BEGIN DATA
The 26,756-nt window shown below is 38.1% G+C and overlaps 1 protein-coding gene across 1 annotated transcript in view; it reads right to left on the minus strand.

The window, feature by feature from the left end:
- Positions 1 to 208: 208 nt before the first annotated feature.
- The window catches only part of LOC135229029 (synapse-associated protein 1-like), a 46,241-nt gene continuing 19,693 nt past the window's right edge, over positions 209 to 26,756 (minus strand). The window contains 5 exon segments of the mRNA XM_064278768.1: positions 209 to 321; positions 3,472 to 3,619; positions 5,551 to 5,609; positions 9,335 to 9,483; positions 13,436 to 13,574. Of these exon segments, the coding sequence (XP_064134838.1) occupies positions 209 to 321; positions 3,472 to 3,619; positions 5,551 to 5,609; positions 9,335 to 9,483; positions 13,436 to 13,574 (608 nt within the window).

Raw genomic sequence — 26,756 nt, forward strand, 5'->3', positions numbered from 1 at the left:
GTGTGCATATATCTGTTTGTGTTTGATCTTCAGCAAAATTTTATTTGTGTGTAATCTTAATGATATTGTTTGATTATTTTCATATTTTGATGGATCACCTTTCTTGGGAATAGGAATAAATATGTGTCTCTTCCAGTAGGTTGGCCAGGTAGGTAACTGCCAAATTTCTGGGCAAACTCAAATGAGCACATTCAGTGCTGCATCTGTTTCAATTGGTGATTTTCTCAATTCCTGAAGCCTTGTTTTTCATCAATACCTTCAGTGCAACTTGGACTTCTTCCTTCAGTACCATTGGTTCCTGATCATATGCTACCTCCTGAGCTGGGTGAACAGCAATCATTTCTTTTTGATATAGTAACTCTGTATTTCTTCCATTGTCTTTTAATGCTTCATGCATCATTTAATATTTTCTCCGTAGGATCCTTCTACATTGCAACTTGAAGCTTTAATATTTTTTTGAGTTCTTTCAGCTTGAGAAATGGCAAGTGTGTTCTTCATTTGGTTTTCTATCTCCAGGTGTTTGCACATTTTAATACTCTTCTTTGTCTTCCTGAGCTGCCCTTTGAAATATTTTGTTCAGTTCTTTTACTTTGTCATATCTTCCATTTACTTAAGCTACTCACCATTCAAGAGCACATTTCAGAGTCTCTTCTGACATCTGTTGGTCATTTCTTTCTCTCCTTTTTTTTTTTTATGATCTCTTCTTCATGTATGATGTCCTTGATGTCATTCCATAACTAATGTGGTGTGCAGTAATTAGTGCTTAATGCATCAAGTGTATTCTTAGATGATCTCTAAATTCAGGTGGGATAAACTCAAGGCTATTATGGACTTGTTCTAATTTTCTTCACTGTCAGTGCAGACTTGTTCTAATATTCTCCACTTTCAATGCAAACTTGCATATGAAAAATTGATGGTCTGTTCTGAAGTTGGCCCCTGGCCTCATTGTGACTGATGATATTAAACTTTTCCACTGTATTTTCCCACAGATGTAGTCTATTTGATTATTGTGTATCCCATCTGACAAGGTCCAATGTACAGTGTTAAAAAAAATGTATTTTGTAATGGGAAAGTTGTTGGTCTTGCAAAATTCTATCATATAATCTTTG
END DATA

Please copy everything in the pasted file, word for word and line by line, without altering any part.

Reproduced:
The 26,756-nt window shown below is 38.1% G+C and overlaps 1 protein-coding gene across 1 annotated transcript in view; it reads right to left on the minus strand.

The window, feature by feature from the left end:
- Positions 1 to 208: 208 nt before the first annotated feature.
- The window catches only part of LOC135229029 (synapse-associated protein 1-like), a 46,241-nt gene continuing 19,693 nt past the window's right edge, over positions 209 to 26,756 (minus strand). The window contains 5 exon segments of the mRNA XM_064278768.1: positions 209 to 321; positions 3,472 to 3,619; positions 5,551 to 5,609; positions 9,335 to 9,483; positions 13,436 to 13,574. Of these exon segments, the coding sequence (XP_064134838.1) occupies positions 209 to 321; positions 3,472 to 3,619; positions 5,551 to 5,609; positions 9,335 to 9,483; positions 13,436 to 13,574 (608 nt within the window).

Raw genomic sequence — 26,756 nt, forward strand, 5'->3', positions numbered from 1 at the left:
GTGTGCATATATCTGTTTGTGTTTGATCTTCAGCAAAATTTTATTTGTGTGTAATCTTAATGATATTGTTTGATTATTTTCATATTTTGATGGATCACCTTTCTTGGGAATAGGAATAAATATGTGTCTCTTCCAGTAGGTTGGCCAGGTAGGTAACTGCCAAATTTCTGGGCAAACTCAAATGAGCACATTCAGTGCTGCATCTGTTTCAATTGGTGATTTTCTCAATTCCTGAAGCCTTGTTTTTCATCAATACCTTCAGTGCAACTTGGACTTCTTCCTTCAGTACCATTGGTTCCTGATCATATGCTACCTCCTGAGCTGGGTGAACAGCAATCATTTCTTTTTGATATAGTAACTCTGTATTTCTTCCATTGTCTTTTAATGCTTCATGCATCATTTAATATTTTCTCCGTAGGATCCTTCTACATTGCAACTTGAAGCTTTAATATTTTTTTGAGTTCTTTCAGCTTGAGAAATGGCAAGTGTGTTCTTCATTTGGTTTTCTATCTCCAGGTGTTTGCACATTTTAATACTCTTCTTTGTCTTCCTGAGCTGCCCTTTGAAATATTTTGTTCAGTTCTTTTACTTTGTCATATCTTCCATTTACTTAAGCTACTCACCATTCAAGAGCACATTTCAGAGTCTCTTCTGACATCTGTTGGTCATTTCTTTCTCTCCTTTTTTTTTTTTATGATCTCTTCTTCATGTATGATGTCCTTGATGTCATTCCATAACTAATGTGGTGTGCAGTAATTAGTGCTTAATGCATCAAGTGTATTCTTAGATGATCTCTAAATTCAGGTGGGATAAACTCAAGGCTATTATGGACTTGTTCTAATTTTCTTCACTGTCAGTGCAGACTTGTTCTAATATTCTCCACTTTCAATGCAAACTTGCATATGAAAAATTGATGGTCTGTTCTGAAGTTGGCCCCTGGCCTCATTGTGACTGATGATATTAAACTTTTCCACTGTATTTTCCCACAGATGTAGTCTATTTGATTATTGTGTATCCCATCTGACAAGGTCCAATGTACAGTGTTAAAAAAAATGTATTTTGTAATGGGAAAGTTGTTGGTCTTGCAAAATTCTATCATATAATCTTTG